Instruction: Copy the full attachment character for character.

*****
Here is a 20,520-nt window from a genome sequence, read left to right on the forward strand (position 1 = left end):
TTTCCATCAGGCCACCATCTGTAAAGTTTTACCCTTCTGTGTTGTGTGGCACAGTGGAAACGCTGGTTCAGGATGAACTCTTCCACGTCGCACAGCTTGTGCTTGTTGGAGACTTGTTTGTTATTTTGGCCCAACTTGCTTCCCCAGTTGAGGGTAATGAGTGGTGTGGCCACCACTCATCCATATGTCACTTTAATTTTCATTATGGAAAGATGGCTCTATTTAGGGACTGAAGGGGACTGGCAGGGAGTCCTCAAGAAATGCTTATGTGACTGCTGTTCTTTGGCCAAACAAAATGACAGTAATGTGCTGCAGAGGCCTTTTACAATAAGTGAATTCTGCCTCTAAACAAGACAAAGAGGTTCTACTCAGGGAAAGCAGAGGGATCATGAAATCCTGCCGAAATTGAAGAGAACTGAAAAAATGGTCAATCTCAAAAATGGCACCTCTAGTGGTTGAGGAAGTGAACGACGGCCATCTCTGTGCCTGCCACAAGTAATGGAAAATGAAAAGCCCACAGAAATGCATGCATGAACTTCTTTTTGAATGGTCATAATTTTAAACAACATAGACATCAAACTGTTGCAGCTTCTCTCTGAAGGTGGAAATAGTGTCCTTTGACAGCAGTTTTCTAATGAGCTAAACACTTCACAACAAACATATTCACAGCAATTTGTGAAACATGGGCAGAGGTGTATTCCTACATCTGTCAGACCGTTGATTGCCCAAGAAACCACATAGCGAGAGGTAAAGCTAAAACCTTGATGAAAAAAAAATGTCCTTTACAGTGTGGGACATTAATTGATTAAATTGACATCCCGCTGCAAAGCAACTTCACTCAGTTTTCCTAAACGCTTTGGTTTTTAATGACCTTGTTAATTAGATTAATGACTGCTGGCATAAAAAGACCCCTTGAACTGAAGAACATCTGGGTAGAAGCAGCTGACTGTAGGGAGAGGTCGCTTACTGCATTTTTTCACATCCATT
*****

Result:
Here is a 20,520-nt window from a genome sequence, read left to right on the forward strand (position 1 = left end):
TTTCCATCAGGCCACCATCTGTAAAGTTTTACCCTTCTGTGTTGTGTGGCACAGTGGAAACGCTGGTTCAGGATGAACTCTTCCACGTCGCACAGCTTGTGCTTGTTGGAGACTTGTTTGTTATTTTGGCCCAACTTGCTTCCCCAGTTGAGGGTAATGAGTGGTGTGGCCACCACTCATCCATATGTCACTTTAATTTTCATTATGGAAAGATGGCTCTATTTAGGGACTGAAGGGGACTGGCAGGGAGTCCTCAAGAAATGCTTATGTGACTGCTGTTCTTTGGCCAAACAAAATGACAGTAATGTGCTGCAGAGGCCTTTTACAATAAGTGAATTCTGCCTCTAAACAAGACAAAGAGGTTCTACTCAGGGAAAGCAGAGGGATCATGAAATCCTGCCGAAATTGAAGAGAACTGAAAAAATGGTCAATCTCAAAAATGGCACCTCTAGTGGTTGAGGAAGTGAACGACGGCCATCTCTGTGCCTGCCACAAGTAATGGAAAATGAAAAGCCCACAGAAATGCATGCATGAACTTCTTTTTGAATGGTCATAATTTTAAACAACATAGACATCAAACTGTTGCAGCTTCTCTCTGAAGGTGGAAATAGTGTCCTTTGACAGCAGTTTTCTAATGAGCTAAACACTTCACAACAAACATATTCACAGCAATTTGTGAAACATGGGCAGAGGTGTATTCCTACATCTGTCAGACCGTTGATTGCCCAAGAAACCACATAGCGAGAGGTAAAGCTAAAACCTTGATGAAAAAAAAATGTCCTTTACAGTGTGGGACATTAATTGATTAAATTGACATCCCGCTGCAAAGCAACTTCACTCAGTTTTCCTAAACGCTTTGGTTTTTAATGACCTTGTTAATTAGATTAATGACTGCTGGCATAAAAAGACCCCTTGAACTGAAGAACATCTGGGTAGAAGCAGCTGACTGTAGGGAGAGGTCGCTTACTGCATTTTTTCACATCCATT